Life, liberty and the pursuit of happiness are unalienable rights. Does this not mean no country has the right to take them from us? And, when a country does take them, and the emigrant flees to another country, will the new country honor these vestiges of freedom?
Would that America would honor them, for it is their founder.
When a person flees, it becomes for the new country to decide whether it will honor life, liberty and pursuit of happiness. Unalienable rights, we said. Can the new country, then, make them alienable? Can it label the newcomers aliens, and thus make that which was unalienable seem to be alienable?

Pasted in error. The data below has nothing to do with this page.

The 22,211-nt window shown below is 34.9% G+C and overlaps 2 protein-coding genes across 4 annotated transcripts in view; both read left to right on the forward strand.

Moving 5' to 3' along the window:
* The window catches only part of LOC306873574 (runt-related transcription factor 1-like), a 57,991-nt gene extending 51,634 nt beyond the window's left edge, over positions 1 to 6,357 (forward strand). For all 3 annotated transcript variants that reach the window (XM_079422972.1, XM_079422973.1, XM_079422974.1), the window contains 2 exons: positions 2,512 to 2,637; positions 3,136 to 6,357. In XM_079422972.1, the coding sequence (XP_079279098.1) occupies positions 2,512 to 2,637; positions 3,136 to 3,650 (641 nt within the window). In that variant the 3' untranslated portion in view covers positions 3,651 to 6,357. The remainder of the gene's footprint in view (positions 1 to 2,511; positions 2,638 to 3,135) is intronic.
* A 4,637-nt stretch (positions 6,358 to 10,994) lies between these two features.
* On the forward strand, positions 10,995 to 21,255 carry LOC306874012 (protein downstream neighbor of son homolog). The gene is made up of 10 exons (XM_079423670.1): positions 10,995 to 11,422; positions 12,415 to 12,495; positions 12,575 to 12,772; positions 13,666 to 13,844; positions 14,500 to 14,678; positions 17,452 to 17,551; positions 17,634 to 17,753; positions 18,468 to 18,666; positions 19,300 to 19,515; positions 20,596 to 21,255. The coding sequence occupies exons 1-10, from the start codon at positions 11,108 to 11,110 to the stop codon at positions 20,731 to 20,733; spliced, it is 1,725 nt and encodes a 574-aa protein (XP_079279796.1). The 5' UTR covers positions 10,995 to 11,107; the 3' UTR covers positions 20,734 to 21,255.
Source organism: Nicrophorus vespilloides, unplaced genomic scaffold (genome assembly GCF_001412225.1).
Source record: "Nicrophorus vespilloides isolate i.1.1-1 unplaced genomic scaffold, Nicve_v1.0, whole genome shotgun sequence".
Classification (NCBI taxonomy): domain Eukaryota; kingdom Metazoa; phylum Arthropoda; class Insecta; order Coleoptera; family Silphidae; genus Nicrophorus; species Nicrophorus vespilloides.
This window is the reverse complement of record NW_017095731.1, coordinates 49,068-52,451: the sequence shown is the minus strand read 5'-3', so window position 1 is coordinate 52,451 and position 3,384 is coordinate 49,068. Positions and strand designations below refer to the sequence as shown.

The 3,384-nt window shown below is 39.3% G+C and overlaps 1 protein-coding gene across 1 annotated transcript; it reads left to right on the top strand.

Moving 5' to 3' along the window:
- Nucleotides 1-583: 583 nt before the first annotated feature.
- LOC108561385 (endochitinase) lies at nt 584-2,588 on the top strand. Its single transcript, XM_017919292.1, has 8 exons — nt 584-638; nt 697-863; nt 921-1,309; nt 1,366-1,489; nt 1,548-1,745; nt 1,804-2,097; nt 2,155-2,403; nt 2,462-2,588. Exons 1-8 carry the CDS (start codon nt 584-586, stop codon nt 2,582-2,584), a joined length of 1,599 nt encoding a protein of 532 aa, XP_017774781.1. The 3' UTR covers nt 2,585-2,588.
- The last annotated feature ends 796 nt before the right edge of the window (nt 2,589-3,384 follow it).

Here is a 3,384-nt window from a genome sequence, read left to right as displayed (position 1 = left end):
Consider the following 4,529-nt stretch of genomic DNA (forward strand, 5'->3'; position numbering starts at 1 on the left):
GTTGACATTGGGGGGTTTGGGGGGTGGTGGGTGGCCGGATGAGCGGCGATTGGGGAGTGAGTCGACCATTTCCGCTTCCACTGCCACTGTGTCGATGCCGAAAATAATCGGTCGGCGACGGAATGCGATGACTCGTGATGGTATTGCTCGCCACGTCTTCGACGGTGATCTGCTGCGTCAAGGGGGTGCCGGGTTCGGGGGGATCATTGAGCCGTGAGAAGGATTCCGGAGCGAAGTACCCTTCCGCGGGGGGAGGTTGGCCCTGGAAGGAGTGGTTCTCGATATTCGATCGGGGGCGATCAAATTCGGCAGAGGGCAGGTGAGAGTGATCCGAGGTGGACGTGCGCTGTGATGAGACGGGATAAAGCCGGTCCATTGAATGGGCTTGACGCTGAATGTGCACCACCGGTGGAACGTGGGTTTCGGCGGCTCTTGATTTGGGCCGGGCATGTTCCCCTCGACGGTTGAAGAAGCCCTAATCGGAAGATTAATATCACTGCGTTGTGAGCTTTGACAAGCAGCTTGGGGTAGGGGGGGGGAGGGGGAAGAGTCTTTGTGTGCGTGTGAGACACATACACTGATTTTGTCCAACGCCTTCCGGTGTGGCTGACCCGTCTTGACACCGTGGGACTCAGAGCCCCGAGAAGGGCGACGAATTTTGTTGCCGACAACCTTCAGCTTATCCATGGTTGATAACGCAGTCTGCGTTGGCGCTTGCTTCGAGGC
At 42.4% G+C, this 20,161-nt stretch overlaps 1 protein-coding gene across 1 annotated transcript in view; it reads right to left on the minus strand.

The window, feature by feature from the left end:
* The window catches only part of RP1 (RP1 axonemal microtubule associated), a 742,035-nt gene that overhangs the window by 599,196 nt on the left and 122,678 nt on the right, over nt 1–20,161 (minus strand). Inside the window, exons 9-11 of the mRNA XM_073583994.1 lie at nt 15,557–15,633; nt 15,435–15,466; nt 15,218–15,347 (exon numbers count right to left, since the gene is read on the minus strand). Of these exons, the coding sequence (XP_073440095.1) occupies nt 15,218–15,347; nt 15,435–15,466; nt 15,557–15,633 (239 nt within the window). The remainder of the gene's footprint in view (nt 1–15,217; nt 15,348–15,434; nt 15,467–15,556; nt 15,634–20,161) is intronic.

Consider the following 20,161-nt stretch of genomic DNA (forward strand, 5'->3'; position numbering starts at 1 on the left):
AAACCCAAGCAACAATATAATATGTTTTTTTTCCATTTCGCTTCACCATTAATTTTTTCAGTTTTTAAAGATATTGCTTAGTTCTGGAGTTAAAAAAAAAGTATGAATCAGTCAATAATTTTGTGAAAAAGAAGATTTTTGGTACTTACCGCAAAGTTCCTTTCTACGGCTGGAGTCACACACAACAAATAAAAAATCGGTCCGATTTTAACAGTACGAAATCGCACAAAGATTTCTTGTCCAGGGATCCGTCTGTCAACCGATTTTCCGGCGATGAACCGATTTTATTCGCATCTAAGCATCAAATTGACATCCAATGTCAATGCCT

And, that which was immutable, muted?
If these rights are unalienable, no country has right to rip them away. They stand. They stand regardless the clime, and regardless the country. They stand hundreds of years after one of the founders of the American states put pen to paper, saying, "We hold these truths to be self-evident: that all men are created equal; that they are endowed by their Creator with certain unalienable rights; that among these are life, liberty, and the pursuit of happiness."
Of all nations that should stand behind these words, the country that declared them should.
All men are created equal. Those born without are equal to those born within. God endows mankind with their rights, and governments cannot justly strip them away. Unalienable rights lose no value with the change of venue. They answer not to borders, and evaporate not beneath different skies.
If a person flees from one country to the next, traveling in peace and bringing no intent of harm, that country he arrives in cannot in justice lock him out.